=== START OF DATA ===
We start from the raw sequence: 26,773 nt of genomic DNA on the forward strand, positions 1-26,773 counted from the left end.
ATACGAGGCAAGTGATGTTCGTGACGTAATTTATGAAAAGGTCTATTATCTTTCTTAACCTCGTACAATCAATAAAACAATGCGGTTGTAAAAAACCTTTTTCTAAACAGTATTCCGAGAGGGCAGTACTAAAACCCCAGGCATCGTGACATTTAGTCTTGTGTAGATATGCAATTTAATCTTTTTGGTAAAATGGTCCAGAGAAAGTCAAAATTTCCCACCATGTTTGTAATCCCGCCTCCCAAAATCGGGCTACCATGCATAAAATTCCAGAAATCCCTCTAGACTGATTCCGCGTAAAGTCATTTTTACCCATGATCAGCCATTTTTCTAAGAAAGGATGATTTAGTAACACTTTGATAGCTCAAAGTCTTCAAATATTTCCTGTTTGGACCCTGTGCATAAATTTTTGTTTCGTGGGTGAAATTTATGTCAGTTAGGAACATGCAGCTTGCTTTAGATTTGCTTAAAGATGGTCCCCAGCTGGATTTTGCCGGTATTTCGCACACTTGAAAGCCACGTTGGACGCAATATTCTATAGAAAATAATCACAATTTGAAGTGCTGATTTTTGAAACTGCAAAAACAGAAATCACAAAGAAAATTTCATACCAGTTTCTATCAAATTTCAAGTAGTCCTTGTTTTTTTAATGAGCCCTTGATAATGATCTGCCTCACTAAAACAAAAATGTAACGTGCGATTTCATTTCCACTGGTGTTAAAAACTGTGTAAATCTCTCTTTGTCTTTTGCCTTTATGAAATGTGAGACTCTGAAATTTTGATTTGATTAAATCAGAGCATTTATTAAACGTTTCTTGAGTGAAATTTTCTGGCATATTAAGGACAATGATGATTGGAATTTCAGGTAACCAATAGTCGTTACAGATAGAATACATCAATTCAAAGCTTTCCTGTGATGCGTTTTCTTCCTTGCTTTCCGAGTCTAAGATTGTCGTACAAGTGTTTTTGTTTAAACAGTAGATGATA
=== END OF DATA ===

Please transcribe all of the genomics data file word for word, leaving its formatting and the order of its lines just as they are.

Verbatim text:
We start from the raw sequence: 26,773 nt of genomic DNA on the forward strand, positions 1-26,773 counted from the left end.
ATACGAGGCAAGTGATGTTCGTGACGTAATTTATGAAAAGGTCTATTATCTTTCTTAACCTCGTACAATCAATAAAACAATGCGGTTGTAAAAAACCTTTTTCTAAACAGTATTCCGAGAGGGCAGTACTAAAACCCCAGGCATCGTGACATTTAGTCTTGTGTAGATATGCAATTTAATCTTTTTGGTAAAATGGTCCAGAGAAAGTCAAAATTTCCCACCATGTTTGTAATCCCGCCTCCCAAAATCGGGCTACCATGCATAAAATTCCAGAAATCCCTCTAGACTGATTCCGCGTAAAGTCATTTTTACCCATGATCAGCCATTTTTCTAAGAAAGGATGATTTAGTAACACTTTGATAGCTCAAAGTCTTCAAATATTTCCTGTTTGGACCCTGTGCATAAATTTTTGTTTCGTGGGTGAAATTTATGTCAGTTAGGAACATGCAGCTTGCTTTAGATTTGCTTAAAGATGGTCCCCAGCTGGATTTTGCCGGTATTTCGCACACTTGAAAGCCACGTTGGACGCAATATTCTATAGAAAATAATCACAATTTGAAGTGCTGATTTTTGAAACTGCAAAAACAGAAATCACAAAGAAAATTTCATACCAGTTTCTATCAAATTTCAAGTAGTCCTTGTTTTTTTAATGAGCCCTTGATAATGATCTGCCTCACTAAAACAAAAATGTAACGTGCGATTTCATTTCCACTGGTGTTAAAAACTGTGTAAATCTCTCTTTGTCTTTTGCCTTTATGAAATGTGAGACTCTGAAATTTTGATTTGATTAAATCAGAGCATTTATTAAACGTTTCTTGAGTGAAATTTTCTGGCATATTAAGGACAATGATGATTGGAATTTCAGGTAACCAATAGTCGTTACAGATAGAATACATCAATTCAAAGCTTTCCTGTGATGCGTTTTCTTCCTTGCTTTCCGAGTCTAAGATTGTCGTACAAGTGTTTTTGTTTAAACAGTAGATGATA